Tag Archives: planning

How’s the job market for Creative Placemakers?

In a quick check-in yesterday on one of the popular job search sites; I noted that there were 43 job openings for those with knowledge, skills and experience in Creative Placemaking.  Now 43 job openings on a particular day may not seem like much of a statistic to support the contention that the Creative Placemaking field of practice is growing, however, I conducted this same quick check-in exactly a year ago.  At that time, there were only 4 such job openings.  Viewed this way, it’s a 975% increase in a year’s time!

Furthermore, I was impressed by the multiple professional sectors which sought Creative Placemakers.  Look at how diverse these job titles are:  Senior interior designer and space planner; Landscape Architecture designer; Neighborhood Organizer; Environmental Manager; Regional Planner; VP of Real Estate and Community Development; Experiential Designer; Corridor Revitalization Coordinator; Parks Program Director; Community Arts Manager; Project Designer; Court Coordinator of Placemaking and Workforce Development; Smart World Coordinator; Senior Urban Planner; Economic and Demographic Analyst; Transportation Coordinator;  Assistant Director; Housing & Local Planning; Assistant Professor in Community Development Planning; Senior Land Use Planner; Studio Director; Urban Design and Planning Project Associate; Strategic Initiatives Advisor; Director of Experience; Assistant Director for Arts Programming; Events Director; Program Manager – Cool Schools Community Parks; Foundation Program Officer; Development and Communications Manager; Community Arts Intern; Community Coordinator VISTA.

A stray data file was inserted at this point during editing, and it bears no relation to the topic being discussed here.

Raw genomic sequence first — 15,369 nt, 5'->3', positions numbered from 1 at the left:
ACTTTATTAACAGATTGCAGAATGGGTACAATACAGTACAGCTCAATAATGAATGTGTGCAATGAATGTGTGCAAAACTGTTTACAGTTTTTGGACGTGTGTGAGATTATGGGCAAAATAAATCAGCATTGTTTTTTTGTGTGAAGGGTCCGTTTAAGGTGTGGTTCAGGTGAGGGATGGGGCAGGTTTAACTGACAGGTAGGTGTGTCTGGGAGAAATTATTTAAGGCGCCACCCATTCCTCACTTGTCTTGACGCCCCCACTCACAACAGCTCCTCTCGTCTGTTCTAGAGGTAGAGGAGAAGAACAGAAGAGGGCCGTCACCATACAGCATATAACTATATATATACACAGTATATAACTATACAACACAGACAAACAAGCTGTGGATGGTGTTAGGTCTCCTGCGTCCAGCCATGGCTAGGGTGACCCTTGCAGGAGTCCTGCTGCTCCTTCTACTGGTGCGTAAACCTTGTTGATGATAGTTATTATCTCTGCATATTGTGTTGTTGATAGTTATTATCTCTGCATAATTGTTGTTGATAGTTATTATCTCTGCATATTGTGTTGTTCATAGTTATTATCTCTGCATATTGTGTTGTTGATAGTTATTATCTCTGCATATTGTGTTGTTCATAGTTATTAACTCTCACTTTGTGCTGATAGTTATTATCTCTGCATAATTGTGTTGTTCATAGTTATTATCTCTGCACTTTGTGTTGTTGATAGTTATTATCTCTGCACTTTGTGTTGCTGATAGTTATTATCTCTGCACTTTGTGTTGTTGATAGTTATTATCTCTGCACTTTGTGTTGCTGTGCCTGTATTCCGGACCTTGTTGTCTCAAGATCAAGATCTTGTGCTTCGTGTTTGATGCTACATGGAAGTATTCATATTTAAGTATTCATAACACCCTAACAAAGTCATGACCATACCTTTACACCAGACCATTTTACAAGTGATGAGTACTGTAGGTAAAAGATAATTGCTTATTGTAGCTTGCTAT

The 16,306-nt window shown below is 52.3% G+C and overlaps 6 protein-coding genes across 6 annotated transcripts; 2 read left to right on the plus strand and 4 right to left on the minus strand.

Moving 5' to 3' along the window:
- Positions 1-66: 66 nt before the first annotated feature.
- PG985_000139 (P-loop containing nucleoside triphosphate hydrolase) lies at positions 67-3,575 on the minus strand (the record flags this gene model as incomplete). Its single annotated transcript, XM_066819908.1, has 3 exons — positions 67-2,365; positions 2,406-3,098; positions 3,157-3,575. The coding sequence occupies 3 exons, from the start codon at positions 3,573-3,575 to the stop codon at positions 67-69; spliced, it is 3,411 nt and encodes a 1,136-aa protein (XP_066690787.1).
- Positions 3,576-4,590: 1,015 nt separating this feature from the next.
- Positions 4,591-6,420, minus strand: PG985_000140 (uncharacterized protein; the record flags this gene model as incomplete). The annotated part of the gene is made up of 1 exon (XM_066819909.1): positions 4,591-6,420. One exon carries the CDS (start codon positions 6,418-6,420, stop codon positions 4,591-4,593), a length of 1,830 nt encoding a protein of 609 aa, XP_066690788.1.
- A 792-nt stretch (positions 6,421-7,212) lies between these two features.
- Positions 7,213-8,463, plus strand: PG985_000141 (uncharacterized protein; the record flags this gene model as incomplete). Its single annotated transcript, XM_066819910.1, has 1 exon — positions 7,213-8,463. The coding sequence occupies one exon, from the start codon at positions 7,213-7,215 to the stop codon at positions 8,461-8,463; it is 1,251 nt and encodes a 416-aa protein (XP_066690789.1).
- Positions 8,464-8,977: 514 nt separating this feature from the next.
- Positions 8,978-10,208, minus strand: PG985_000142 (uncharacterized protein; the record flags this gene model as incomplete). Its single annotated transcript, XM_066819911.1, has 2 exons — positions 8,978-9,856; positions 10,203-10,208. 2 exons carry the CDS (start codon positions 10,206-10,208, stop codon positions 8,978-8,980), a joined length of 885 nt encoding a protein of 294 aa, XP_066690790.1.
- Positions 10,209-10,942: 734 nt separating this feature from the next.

None of this is likely to be surprising information for those of us who are practitioners in the field.  However, it is supportive statistical proof that there is a growing desire for professionals educated in the field as well as a growing recognition among increasing sectors of the value of Creative Placemaking professionals.

 

Are you ready to add “Creative Placemaker” to your career skillsets?

Join our Spring Certificate course at NJIT!

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Spotlight on NJ’s Creative Placemakers

We are so proud of the exciting work that our Certified Creative Placemakers have been doing since their NJIT graduation in February that we have decided to share details about them with you!

Over the next few weeks, we will  put a spotlight on these change makers.  We will focus our lens on one of our graduates so that you can have a look at the individual ways their  local leadership integrates arts and culture into community, social and economic development planning and implementation activities.

Meet Tamara Contreras!

Tamara is leading organization of her community in Franklin Borough, Sussex County as  neighbors begin to undertake the revitalization of their historic downtown.  She is also helping to foster community pride through education and celebration of the borough’s rich history and many existing assets.  Her efforts are supported by the North Jersey Health Collaborative.

(Be sure to also click on a second video to enjoy more details about Tamara’s work with ‘Forward Franklin’!)

If you are interested in learning more about our upcoming class or for registration, click here.  For further questions, contact us!

 

 

 

Fall Certificate in Creative Placemaking Scheduled

Building on the success of last Fall’s Certificate in Creative Placemaking course of study at NJIT, course dates are set for Fall, 2019.  Classes on the NJIT campus begin on Sept. 9th with course completion and graduation on Dec. 20th.